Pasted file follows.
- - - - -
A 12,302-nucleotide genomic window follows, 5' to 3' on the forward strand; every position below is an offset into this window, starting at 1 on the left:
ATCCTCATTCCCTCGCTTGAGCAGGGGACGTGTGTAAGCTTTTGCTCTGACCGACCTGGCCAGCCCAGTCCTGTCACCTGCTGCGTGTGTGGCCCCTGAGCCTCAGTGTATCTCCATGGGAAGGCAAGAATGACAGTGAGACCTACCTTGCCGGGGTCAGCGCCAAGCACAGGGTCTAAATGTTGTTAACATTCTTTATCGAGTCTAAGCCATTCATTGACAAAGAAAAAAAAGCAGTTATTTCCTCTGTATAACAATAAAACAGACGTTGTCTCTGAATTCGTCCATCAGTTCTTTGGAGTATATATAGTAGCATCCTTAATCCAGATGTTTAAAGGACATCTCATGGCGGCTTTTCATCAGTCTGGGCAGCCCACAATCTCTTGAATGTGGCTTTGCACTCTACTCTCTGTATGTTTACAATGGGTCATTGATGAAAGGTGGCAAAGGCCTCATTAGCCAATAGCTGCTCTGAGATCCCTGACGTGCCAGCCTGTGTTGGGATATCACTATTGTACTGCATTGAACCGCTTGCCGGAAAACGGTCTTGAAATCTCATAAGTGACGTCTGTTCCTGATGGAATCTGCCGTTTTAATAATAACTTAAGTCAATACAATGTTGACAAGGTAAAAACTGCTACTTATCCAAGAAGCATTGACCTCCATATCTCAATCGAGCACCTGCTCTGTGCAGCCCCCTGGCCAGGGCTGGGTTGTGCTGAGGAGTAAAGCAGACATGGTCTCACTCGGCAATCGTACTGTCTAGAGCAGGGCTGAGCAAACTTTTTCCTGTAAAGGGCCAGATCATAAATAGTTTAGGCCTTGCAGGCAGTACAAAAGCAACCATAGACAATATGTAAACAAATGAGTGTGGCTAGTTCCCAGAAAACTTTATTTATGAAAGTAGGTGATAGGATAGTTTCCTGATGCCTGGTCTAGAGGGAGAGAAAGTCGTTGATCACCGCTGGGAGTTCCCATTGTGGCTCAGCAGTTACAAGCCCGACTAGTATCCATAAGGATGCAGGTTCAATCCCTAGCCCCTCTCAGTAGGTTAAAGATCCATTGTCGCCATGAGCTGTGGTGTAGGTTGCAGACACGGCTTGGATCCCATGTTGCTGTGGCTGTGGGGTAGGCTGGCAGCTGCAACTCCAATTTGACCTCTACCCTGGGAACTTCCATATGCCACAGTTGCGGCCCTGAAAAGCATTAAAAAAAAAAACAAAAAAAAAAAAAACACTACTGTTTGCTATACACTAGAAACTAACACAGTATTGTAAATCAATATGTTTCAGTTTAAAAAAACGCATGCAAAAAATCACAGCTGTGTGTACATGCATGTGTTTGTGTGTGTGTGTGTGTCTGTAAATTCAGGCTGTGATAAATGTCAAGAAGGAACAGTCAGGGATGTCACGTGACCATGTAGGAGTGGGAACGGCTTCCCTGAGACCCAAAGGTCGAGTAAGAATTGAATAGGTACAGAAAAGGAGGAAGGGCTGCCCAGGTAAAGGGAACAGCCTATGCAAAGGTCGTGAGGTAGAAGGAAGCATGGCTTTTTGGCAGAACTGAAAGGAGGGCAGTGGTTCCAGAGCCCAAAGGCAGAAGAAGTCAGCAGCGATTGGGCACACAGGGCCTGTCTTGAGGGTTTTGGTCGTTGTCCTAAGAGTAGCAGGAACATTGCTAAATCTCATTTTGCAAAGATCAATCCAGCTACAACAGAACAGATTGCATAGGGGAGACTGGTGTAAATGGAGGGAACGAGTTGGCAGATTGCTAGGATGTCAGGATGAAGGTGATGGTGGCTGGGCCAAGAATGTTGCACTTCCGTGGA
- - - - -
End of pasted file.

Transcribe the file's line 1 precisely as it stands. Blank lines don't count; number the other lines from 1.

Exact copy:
A 12,302-nucleotide genomic window follows, 5' to 3' on the forward strand; every position below is an offset into this window, starting at 1 on the left: